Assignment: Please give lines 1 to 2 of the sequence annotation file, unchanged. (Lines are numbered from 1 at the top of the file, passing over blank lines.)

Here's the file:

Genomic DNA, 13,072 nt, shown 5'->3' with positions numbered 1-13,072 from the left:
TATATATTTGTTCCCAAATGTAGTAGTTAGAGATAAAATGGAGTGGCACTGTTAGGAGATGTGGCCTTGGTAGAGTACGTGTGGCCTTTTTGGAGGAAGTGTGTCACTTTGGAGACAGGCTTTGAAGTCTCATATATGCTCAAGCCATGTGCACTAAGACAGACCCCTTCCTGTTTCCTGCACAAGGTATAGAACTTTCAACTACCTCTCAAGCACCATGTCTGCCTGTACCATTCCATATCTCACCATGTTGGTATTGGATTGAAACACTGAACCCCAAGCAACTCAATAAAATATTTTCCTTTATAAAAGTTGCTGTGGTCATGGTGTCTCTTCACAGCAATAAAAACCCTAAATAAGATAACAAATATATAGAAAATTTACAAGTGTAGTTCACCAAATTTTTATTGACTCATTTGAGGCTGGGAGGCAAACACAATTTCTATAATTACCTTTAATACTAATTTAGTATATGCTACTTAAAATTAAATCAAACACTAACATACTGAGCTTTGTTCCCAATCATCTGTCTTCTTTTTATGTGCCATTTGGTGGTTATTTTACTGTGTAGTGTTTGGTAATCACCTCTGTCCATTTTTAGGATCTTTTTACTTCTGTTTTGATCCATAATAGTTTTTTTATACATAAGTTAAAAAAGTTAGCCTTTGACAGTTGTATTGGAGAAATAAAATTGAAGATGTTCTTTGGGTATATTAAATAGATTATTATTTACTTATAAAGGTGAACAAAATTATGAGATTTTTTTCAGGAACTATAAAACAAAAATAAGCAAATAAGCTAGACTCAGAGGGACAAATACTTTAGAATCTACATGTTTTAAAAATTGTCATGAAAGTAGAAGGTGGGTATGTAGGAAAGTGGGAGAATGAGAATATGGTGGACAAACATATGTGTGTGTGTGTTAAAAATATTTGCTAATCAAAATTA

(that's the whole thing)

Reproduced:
Genomic DNA, 13,072 nt, shown 5'->3' with positions numbered 1-13,072 from the left:
TATATATTTGTTCCCAAATGTAGTAGTTAGAGATAAAATGGAGTGGCACTGTTAGGAGATGTGGCCTTGGTAGAGTACGTGTGGCCTTTTTGGAGGAAGTGTGTCACTTTGGAGACAGGCTTTGAAGTCTCATATATGCTCAAGCCATGTGCACTAAGACAGACCCCTTCCTGTTTCCTGCACAAGGTATAGAACTTTCAACTACCTCTCAAGCACCATGTCTGCCTGTACCATTCCATATCTCACCATGTTGGTATTGGATTGAAACACTGAACCCCAAGCAACTCAATAAAATATTTTCCTTTATAAAAGTTGCTGTGGTCATGGTGTCTCTTCACAGCAATAAAAACCCTAAATAAGATAACAAATATATAGAAAATTTACAAGTGTAGTTCACCAAATTTTTATTGACTCATTTGAGGCTGGGAGGCAAACACAATTTCTATAATTACCTTTAATACTAATTTAGTATATGCTACTTAAAATTAAATCAAACACTAACATACTGAGCTTTGTTCCCAATCATCTGTCTTCTTTTTATGTGCCATTTGGTGGTTATTTTACTGTGTAGTGTTTGGTAATCACCTCTGTCCATTTTTAGGATCTTTTTACTTCTGTTTTGATCCATAATAGTTTTTTTATACATAAGTTAAAAAAGTTAGCCTTTGACAGTTGTATTGGAGAAATAAAATTGAAGATGTTCTTTGGGTATATTAAATAGATTATTATTTACTTATAAAGGTGAACAAAATTATGAGATTTTTTTCAGGAACTATAAAACAAAAATAAGCAAATAAGCTAGACTCAGAGGGACAAATACTTTAGAATCTACATGTTTTAAAAATTGTCATGAAAGTAGAAGGTGGGTATGTAGGAAAGTGGGAGAATGAGAATATGGTGGACAAACATATGTGTGTGTGTGTTAAAAATATTTGCTAATCAAAATTA